World Teams R5: Invincible Turkey

by Sagar Shah
6/22/2017 – It seemed as if Russia and China would run away with the top honours in both the open and women section of the World Teams 2017. But that does not seem to be the case. In the open section Russia is the sole leader with 9.0/10, but has yet to play against many strong teams. In the women's section Russia has been joined by Ukraine at the top. However, the surprise of this tournament is definitely the Turkish Open team, which has not only not lost a match, but the players have not even lost a single game!

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All photos by Anastasia Balakhontseva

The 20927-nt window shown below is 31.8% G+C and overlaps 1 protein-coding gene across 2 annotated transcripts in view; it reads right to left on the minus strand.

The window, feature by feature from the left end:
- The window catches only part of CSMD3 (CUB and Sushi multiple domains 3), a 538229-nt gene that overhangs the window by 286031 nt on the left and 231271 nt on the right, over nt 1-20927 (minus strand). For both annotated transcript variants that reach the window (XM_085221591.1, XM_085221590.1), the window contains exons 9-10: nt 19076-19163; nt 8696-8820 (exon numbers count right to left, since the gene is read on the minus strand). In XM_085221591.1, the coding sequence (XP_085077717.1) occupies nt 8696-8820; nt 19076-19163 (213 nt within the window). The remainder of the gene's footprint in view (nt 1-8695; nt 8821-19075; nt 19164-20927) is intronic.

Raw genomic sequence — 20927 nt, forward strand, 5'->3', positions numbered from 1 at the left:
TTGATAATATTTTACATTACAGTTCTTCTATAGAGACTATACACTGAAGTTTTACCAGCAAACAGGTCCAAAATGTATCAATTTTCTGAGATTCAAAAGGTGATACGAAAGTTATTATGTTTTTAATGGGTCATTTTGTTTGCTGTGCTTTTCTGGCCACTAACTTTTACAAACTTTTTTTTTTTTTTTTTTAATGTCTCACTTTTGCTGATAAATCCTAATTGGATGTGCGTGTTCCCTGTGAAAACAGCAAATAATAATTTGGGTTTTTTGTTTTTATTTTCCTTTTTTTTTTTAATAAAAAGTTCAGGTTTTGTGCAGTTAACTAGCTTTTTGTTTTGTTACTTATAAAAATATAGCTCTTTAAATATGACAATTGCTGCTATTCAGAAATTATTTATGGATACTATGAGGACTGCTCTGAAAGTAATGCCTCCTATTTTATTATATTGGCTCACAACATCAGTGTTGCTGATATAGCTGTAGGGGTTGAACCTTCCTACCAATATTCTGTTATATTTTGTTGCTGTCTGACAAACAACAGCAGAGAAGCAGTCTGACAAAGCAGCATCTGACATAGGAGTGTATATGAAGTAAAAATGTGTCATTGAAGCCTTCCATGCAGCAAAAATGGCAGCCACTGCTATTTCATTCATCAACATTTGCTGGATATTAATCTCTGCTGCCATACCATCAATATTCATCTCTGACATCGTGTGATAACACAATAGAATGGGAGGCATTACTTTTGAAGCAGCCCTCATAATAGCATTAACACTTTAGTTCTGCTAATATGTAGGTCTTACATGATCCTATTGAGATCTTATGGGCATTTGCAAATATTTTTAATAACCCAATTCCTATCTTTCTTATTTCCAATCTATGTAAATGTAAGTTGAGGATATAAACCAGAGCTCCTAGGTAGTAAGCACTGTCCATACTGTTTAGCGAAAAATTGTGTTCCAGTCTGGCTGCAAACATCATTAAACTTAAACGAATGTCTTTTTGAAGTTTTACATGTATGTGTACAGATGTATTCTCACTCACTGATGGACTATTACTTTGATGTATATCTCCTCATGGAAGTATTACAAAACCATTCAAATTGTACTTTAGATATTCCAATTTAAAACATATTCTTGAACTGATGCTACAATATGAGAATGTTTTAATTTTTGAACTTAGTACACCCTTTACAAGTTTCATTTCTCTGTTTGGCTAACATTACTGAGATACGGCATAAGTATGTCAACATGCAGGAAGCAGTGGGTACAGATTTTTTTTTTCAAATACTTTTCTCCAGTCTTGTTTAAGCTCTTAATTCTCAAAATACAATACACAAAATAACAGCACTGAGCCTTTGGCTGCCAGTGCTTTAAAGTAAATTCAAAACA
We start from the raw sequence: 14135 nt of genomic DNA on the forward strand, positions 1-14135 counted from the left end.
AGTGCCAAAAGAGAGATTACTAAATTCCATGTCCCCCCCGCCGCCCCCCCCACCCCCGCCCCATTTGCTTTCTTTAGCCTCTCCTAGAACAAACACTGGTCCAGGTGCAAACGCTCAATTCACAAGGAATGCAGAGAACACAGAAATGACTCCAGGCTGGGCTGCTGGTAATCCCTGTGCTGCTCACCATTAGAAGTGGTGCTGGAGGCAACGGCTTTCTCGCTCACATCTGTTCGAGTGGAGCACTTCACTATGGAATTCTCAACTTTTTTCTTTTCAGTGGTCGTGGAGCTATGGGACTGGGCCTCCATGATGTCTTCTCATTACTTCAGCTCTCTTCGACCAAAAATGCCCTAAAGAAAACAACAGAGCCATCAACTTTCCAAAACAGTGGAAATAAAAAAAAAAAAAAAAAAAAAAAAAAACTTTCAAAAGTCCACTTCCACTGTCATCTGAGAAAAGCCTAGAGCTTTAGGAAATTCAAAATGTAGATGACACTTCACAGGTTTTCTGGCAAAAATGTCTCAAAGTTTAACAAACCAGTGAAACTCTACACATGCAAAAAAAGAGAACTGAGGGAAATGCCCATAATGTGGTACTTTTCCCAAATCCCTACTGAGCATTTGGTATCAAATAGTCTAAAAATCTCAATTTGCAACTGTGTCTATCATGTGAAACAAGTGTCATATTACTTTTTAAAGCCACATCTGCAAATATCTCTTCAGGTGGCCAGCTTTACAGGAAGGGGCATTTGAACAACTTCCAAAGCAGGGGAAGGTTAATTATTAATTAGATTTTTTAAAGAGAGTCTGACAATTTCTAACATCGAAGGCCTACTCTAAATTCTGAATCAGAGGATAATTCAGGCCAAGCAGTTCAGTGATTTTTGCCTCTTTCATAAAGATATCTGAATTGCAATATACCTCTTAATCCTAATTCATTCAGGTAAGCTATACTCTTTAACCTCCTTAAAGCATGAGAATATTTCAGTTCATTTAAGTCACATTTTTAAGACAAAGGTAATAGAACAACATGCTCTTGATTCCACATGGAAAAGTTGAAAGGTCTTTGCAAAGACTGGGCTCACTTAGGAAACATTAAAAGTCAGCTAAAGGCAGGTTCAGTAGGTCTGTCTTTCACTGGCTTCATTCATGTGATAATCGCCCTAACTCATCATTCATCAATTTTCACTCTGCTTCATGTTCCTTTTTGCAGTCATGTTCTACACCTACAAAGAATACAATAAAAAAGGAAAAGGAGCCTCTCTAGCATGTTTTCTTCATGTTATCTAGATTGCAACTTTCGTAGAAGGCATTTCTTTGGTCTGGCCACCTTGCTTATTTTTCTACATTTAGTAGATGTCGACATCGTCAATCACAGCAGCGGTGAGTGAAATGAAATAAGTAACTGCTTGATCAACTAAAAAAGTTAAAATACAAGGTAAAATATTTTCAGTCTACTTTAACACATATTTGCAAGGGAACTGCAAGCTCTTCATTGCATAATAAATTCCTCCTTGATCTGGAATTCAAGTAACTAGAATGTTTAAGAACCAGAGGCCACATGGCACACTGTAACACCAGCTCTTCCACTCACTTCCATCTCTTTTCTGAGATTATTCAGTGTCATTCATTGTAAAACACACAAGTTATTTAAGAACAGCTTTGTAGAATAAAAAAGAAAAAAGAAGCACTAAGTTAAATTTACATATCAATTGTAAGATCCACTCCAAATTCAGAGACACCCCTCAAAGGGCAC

Round five

The FIDE Open and Women’s World Team Chess Championships is taking place from June 16 to June 27, 2017 (June 21 is a free day) in the the Ugra Chess Academy of the oil-book town of Khanty-Mansiysk, in western Siberia. Ten open and ten women's teams are participating. Games start at 3 p.m. local time – 12 noon CEST, 6 a.m. New York (check your location).

Open section

Round 5 on 2017/06/21 at 15:00
No. SNo. Team Res. Team SNo.
1 3 UNITED STATES 2-2 BELARUS 10
2 4 EGYPT 1.5-2.5 INDIA 2
3 5 TURKEY 2-2 CHINA 1
4 6 UKRAINE 1-3 POLAND 9
5 7 RUSSIA 3-1 NORWAY 8

For board wise break down, click here

Russians are now the sole leaders after they beat Norway in round five with a score of 3-1

Peter Svidler and Ian Nepomniachtchi made draws. Vitiugov and Fedoseev provided the wins

A smile naturally sprouts when you do the thing you love!

The second convincing match victory of the day was Poland beating Ukraine with a score of 3-1. On the top board Radoslaw Wojtaszek managed to beat Ruslan Ponomariov from the black side of a sicilian Najdorf

Analysis by GM Krikor Mekhitarian Sevag